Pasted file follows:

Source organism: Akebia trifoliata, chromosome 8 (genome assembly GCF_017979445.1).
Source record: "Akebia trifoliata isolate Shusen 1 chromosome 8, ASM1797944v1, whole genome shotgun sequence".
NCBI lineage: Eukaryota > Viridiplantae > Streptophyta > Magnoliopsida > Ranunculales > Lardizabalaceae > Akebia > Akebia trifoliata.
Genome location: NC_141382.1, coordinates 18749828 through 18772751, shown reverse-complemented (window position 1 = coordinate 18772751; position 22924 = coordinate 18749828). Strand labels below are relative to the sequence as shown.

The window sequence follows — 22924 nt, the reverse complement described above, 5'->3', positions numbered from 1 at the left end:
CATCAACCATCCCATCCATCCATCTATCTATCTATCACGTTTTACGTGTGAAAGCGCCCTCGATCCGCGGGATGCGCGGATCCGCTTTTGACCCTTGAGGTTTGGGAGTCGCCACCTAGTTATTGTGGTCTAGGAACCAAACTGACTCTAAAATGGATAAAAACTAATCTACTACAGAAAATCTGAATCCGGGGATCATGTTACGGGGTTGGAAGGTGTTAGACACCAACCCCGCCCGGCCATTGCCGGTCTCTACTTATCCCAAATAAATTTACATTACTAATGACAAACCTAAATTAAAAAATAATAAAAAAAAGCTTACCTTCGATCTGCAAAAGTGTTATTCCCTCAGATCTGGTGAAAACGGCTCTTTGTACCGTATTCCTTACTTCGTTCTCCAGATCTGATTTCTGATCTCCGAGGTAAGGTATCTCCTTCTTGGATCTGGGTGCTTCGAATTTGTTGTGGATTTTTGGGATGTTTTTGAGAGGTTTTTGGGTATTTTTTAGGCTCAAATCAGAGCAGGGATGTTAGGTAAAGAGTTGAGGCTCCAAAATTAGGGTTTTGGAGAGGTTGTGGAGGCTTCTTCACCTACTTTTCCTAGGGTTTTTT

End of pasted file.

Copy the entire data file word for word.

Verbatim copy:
Source organism: Akebia trifoliata, chromosome 8 (genome assembly GCF_017979445.1).
Source record: "Akebia trifoliata isolate Shusen 1 chromosome 8, ASM1797944v1, whole genome shotgun sequence".
NCBI lineage: Eukaryota > Viridiplantae > Streptophyta > Magnoliopsida > Ranunculales > Lardizabalaceae > Akebia > Akebia trifoliata.
Genome location: NC_141382.1, coordinates 18749828 through 18772751, shown reverse-complemented (window position 1 = coordinate 18772751; position 22924 = coordinate 18749828). Strand labels below are relative to the sequence as shown.

The window sequence follows — 22924 nt, the reverse complement described above, 5'->3', positions numbered from 1 at the left end:
CATCAACCATCCCATCCATCCATCTATCTATCTATCACGTTTTACGTGTGAAAGCGCCCTCGATCCGCGGGATGCGCGGATCCGCTTTTGACCCTTGAGGTTTGGGAGTCGCCACCTAGTTATTGTGGTCTAGGAACCAAACTGACTCTAAAATGGATAAAAACTAATCTACTACAGAAAATCTGAATCCGGGGATCATGTTACGGGGTTGGAAGGTGTTAGACACCAACCCCGCCCGGCCATTGCCGGTCTCTACTTATCCCAAATAAATTTACATTACTAATGACAAACCTAAATTAAAAAATAATAAAAAAAAGCTTACCTTCGATCTGCAAAAGTGTTATTCCCTCAGATCTGGTGAAAACGGCTCTTTGTACCGTATTCCTTACTTCGTTCTCCAGATCTGATTTCTGATCTCCGAGGTAAGGTATCTCCTTCTTGGATCTGGGTGCTTCGAATTTGTTGTGGATTTTTGGGATGTTTTTGAGAGGTTTTTGGGTATTTTTTAGGCTCAAATCAGAGCAGGGATGTTAGGTAAAGAGTTGAGGCTCCAAAATTAGGGTTTTGGAGAGGTTGTGGAGGCTTCTTCACCTACTTTTCCTAGGGTTTTTT